What’s The Difference Between….

…a good photographer and a great photographer?

Well there are many answers to this. I guess it depends on where in the creative cog you fit. For me there are two answers, and they are based purely on my personal experiences over the last few years.

One, the speed at which the photographer works. I’ve noticed great photographers work very fast. They know what they want, and they go in for the kill. A great photographer knows when to stop. He’s taken the money shot. Job done. Why take more? If your editorial only requires 8 shots, why take 108? A good photographer may be able to achieve 4 looks in a session. A great photographer will double that, dependent in all cases on styling, hair and make up adjustments.

Two, the post edit fiasco. There’s nothing more likely to make my heart sink than a photographer who sends me a lot of post edits to choose from. Especially when they’ve got no intention of letting me have my final choices anyway (you all know who you are). Please don’t send me 900 images to pick my favourites from. If I pick a really shit picture are you going to edit it for me and put your logo on it? Not if you’re a great photographer you won’t. You see, a great photographer won’t send you that many pictures. He already knows which are the best ones.

Before I see anything, the list will have been whittled down to the final choices he or she would be happy to have his brand associated with. Then they’ll pop them over for a final check with the team players to make sure nothing’s been missed. The photographer looks for great editorial, the designer for clear images of the product and the MUA/HA needs a good clear shot of their handiwork.

We all want images that are going to be good for our brand but we all have a slightly different agenda. Hobbyists are looking for creative gratification on their level. Professionals are looking for the shot that pushes them one more step up the ladder.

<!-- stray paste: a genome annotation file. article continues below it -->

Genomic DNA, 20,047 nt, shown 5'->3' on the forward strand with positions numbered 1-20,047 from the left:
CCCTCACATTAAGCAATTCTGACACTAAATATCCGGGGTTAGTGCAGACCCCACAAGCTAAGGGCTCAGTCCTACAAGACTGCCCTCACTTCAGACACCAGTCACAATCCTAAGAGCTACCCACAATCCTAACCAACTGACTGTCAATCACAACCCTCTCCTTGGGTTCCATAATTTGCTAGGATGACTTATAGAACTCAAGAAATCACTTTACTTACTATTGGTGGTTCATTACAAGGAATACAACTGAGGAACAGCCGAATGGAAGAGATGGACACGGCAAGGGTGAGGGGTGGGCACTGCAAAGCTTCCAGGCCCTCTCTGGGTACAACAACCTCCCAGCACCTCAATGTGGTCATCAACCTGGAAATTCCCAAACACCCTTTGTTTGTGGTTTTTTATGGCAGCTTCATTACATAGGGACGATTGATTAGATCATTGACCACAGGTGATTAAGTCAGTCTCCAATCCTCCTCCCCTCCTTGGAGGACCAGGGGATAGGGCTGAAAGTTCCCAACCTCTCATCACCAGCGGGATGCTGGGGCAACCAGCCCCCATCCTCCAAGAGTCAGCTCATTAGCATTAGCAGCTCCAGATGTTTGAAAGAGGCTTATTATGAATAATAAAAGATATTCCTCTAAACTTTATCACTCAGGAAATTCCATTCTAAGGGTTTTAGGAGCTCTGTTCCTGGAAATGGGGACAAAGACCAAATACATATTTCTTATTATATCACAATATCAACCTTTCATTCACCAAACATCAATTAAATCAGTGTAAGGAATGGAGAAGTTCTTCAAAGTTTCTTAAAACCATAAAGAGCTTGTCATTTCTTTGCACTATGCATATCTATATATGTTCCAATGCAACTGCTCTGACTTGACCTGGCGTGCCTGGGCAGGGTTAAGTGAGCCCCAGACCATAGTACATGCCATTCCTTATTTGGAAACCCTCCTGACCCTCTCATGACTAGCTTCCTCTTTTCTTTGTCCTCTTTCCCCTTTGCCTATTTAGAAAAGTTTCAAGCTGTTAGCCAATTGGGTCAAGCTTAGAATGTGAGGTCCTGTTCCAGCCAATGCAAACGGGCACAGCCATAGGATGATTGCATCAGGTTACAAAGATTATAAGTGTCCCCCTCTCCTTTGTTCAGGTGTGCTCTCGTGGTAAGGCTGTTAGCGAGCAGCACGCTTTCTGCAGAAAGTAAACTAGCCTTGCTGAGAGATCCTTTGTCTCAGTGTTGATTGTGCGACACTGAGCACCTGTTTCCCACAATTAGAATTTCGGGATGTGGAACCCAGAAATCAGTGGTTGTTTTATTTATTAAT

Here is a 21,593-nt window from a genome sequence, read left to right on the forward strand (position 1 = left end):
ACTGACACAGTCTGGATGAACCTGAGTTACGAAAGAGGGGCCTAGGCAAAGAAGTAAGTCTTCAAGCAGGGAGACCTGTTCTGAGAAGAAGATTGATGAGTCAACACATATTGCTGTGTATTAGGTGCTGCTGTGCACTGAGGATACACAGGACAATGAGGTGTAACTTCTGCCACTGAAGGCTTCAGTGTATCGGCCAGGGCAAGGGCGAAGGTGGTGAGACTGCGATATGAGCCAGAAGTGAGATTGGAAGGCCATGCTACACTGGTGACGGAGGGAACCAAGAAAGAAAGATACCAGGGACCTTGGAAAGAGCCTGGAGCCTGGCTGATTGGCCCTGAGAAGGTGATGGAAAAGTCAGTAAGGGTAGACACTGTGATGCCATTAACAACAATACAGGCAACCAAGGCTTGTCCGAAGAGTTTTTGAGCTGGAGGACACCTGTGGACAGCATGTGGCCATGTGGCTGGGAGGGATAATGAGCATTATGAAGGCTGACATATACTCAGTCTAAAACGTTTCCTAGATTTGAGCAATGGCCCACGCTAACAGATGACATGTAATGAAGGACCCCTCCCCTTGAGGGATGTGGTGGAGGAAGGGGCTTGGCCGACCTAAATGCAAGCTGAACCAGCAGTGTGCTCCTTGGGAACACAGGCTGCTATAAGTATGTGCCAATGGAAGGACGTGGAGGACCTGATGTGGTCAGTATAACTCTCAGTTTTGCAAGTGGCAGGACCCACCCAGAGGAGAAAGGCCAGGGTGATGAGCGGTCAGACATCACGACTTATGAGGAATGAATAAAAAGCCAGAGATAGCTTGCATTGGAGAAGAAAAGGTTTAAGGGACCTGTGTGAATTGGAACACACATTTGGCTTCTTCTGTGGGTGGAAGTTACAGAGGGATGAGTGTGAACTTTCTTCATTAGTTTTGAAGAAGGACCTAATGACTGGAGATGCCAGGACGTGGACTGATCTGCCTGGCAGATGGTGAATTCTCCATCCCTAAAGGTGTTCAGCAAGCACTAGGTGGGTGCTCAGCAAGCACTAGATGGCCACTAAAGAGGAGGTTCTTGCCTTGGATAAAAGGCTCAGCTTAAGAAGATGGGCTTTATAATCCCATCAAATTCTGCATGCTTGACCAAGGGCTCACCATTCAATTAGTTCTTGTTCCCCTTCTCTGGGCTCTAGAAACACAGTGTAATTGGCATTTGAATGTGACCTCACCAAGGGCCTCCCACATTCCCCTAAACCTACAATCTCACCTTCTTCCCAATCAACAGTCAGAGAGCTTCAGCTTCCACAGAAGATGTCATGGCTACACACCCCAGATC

I’m not down on anyone who isn’t aiming for that top rung and I’m happy to work with anyone who puts the effort into their work. We all have to start somewhere and the learning curve takes as long as it takes. But if your aspirations are to turn this into a career move, you need to be efficient, clean, quick, confident and know what you want.

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2 responses to “What’s The Difference Between….

  1. Interesting… there’ve been times I’ve been great and times I’ve been good but it’s interesting to see things from another creative team members perspective.

    I find that what I struggle with the most when working with a team i.e Styling, make-up, hair, model and then finally retoucher (or even the designer /creative director) is all the many cooks to deal with.

    It’s okay to have a plan and to want to do things a certain way before hand but on most shoot days, it’s a battle to follow the plan- people get excited and carried away and want you to shoot more and more when you think and know you’ve got the shot and then they want to review all before we leave shoot location (And end up seeing all the 400 photos in 1hr that I didn’t need to shoot).

    when you get back home, remove duplicates, out of focus images or whatever else you think doesn’t fit the brief and wouldn’t be a great shot for ones portfolio and streamline it to 50, then the other cooks start asking for the other 350 and it can really be frustrating… and then before you know it, the gas I had for the project gradually evaporates as back and forths ensue over weeks and months.

    but lesson learned lately is – The photographer has to take charge from agreed pre-production plan to shoot day to post except the work contract demands that he hands off to the creative agency or director.

    I need to work harder on being a GREAT photographer, do deliver the goods decisively, to not press the shutter until I am sure I can see it before my lens and to ensure that the post production team or one-man-band equally rises up to the occasion and fufil the brief.

    Thanks for sharing this.

    • Making a very clear plan in advance is important. We share ideas via moodboards on Pinterestwhich is a great form of visual communication for fashion shoots. And I’ve always found shoot days positive and very productive. Be clear on the day and don’t waste time on shots you don’t need. I appreciate the photographer is the one who has to do all the hard graft post shoot but I’ve usually been happy with the results. And you develop a gut instinct as to what people are good to work with and which aren’t going to produced the results every one deserves.

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